Superintendents are always on the lookout for new equipment to improve the quality and efficiency of the maintenance operation. The following three pieces of equipment have the potential to improve course conditions, reduce water and chemical inputs, and improve maintenance efficiency:
1. Disc seeder—Overseeding bermudagrass with perennial ryegrass requires significant labor, water and chemical inputs. However, a new disc seeder can strategically place seeds approximately 0.25 inch deep and immediately cover them by rolling the soil surface. This substantially improves germination and minimizes labor and water inputs. Superintendents who have tried disc seeders have been impressed with how fast seeds germinated and matured when compared to traditional broadcast seeding.
2. Brushes for closely mown turf areas—Front-mounted or gear-driven brushes attached to greenmowers are common, but brushes can also be very effective for improving the quality of cut on approaches, fairways and tees. Whether your course has cool- or warm-season turf, regularly mowing with gear-driven or front-mounted brushes can improve the surface smoothness and density of closely mown areas and can help enhance mowing stripes.
3. Fraze-mowing machine—Fraze mowing is an extremely efficient way to remove thatch, weed seeds and even the fine-textured soil that sometimes accompanies sod. On bermudagrass tees, fairways and approaches, fraze mowing will likely require several weeks of course closure to allow for full recovery. However, the short-term disruption will pay long-term dividends in the terms of firmer, smoother playing surfaces. Fraze mowing may also temporarily eliminate the need for chemicals to control Poa annua and may even reduce the incidence of diseases like spring dead spot.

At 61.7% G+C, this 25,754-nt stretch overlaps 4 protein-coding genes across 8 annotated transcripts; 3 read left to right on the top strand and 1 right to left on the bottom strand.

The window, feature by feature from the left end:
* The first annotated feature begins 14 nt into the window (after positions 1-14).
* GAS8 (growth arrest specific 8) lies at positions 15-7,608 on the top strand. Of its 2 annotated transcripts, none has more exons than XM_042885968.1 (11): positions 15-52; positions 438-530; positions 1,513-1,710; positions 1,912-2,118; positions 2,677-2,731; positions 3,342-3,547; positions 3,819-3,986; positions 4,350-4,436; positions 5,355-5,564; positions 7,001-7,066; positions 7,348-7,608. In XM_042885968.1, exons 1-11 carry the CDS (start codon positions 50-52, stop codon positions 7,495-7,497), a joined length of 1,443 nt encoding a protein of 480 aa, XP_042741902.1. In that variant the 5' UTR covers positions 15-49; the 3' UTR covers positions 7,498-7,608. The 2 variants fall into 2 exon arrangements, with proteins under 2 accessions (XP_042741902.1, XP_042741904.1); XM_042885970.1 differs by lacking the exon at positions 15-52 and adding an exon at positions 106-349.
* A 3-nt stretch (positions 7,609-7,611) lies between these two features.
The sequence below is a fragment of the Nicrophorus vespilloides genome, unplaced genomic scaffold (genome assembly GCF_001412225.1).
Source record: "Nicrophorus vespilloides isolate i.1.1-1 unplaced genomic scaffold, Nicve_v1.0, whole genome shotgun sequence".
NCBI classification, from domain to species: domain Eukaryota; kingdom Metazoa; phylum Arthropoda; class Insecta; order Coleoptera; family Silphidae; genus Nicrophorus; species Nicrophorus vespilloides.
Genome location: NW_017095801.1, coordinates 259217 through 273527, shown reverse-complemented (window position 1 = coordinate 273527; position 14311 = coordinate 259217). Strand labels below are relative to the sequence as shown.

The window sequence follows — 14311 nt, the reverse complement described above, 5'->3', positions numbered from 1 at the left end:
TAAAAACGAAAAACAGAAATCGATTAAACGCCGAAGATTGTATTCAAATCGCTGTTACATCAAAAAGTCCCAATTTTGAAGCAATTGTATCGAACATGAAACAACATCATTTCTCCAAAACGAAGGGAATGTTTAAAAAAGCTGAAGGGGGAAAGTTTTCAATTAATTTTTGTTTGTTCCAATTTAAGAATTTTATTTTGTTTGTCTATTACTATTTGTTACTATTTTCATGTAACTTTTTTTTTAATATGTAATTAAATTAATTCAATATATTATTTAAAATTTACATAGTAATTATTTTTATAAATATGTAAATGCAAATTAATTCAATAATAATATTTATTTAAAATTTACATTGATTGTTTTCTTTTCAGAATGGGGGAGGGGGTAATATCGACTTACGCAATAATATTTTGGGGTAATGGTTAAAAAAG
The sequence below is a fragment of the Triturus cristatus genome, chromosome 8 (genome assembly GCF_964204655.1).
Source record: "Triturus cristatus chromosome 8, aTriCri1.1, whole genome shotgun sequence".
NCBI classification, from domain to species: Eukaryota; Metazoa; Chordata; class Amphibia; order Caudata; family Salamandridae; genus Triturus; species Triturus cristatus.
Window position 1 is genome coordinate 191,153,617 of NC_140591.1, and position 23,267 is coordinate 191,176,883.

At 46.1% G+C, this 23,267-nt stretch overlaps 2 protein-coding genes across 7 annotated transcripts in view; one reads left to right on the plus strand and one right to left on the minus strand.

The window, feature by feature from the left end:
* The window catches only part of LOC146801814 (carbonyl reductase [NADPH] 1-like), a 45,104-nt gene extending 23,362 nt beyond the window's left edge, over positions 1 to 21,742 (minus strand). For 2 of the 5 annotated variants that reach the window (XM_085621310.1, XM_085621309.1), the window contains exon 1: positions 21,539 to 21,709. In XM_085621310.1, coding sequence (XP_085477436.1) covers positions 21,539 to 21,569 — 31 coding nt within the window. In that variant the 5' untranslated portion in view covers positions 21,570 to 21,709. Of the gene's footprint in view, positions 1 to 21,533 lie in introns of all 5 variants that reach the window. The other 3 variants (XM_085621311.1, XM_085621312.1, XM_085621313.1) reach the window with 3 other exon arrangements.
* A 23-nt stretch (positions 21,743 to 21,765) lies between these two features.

For more information on these and other equipment options tailored to your course conditions, please contact the USGA Green Section.
West Region Agronomists:
Patrick J. Gross, regional director – email@example.com
Larry W. Gilhuly, agronomist – firstname.lastname@example.org
Brian S. Whitlark, agronomist – email@example.com
Blake Meentemeyer, agronomist – firstname.lastname@example.org